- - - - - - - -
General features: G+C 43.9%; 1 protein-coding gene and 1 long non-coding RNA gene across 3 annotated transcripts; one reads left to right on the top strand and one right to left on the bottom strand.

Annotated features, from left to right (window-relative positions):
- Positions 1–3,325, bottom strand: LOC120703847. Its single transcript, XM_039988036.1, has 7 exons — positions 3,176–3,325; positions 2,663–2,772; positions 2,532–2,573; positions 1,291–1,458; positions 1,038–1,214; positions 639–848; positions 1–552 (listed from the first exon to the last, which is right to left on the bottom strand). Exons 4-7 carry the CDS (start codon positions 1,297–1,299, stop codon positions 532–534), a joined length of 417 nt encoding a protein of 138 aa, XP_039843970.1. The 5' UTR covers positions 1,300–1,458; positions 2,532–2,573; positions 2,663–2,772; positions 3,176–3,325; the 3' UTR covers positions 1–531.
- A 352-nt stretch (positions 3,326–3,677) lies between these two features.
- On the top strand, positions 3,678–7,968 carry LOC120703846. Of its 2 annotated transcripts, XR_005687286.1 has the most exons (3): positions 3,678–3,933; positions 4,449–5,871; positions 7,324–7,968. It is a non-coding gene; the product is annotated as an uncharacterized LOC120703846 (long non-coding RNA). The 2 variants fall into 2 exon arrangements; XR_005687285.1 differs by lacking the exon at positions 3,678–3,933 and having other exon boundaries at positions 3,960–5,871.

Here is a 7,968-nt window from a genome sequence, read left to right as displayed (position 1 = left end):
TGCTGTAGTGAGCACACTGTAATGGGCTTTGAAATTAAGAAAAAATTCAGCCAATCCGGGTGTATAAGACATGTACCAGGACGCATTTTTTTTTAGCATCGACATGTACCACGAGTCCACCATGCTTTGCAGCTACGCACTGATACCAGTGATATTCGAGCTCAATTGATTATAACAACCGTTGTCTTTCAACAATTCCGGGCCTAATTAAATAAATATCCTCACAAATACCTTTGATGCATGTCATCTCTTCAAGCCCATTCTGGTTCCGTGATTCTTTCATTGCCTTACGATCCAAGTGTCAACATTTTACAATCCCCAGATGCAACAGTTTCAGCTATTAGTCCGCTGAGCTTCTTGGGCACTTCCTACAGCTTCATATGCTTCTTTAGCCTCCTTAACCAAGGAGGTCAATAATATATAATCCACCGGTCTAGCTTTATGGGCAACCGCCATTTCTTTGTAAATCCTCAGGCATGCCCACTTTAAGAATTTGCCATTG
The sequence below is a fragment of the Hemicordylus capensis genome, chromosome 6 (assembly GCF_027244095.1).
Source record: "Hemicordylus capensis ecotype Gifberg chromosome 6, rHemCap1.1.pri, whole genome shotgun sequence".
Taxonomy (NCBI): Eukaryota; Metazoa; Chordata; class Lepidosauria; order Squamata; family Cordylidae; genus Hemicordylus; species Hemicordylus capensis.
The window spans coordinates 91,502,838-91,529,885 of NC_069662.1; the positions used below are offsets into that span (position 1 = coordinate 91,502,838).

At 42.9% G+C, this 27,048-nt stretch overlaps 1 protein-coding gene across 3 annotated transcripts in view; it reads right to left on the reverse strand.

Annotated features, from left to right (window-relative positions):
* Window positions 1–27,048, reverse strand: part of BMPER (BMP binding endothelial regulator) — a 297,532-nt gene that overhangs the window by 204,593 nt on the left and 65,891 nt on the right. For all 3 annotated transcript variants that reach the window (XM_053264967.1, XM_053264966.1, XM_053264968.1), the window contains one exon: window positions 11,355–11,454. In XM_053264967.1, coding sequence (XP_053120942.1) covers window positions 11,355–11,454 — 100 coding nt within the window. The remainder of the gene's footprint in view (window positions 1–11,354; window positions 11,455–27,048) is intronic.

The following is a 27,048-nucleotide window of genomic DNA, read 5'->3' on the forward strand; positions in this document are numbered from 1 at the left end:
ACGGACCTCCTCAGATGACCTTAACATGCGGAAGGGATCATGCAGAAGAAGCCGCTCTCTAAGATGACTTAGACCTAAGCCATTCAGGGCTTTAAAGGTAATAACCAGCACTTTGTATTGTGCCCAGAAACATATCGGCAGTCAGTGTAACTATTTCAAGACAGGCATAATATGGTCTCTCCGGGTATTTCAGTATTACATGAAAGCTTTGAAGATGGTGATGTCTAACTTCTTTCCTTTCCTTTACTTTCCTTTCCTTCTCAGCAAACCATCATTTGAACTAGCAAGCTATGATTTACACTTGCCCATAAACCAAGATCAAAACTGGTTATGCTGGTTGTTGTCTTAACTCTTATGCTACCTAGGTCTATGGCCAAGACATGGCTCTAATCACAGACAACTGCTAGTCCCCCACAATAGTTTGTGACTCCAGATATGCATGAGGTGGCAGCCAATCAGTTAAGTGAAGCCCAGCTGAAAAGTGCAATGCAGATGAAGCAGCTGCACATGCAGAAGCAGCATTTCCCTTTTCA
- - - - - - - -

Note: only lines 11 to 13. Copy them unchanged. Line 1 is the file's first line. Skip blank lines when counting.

The window spans coordinates 91,502,838-91,529,885 of NC_069662.1; the positions used below are offsets into that span (position 1 = coordinate 91,502,838).

At 42.9% G+C, this 27,048-nt stretch overlaps 1 protein-coding gene across 3 annotated transcripts in view; it reads right to left on the reverse strand.

Annotated features, from left to right (window-relative positions):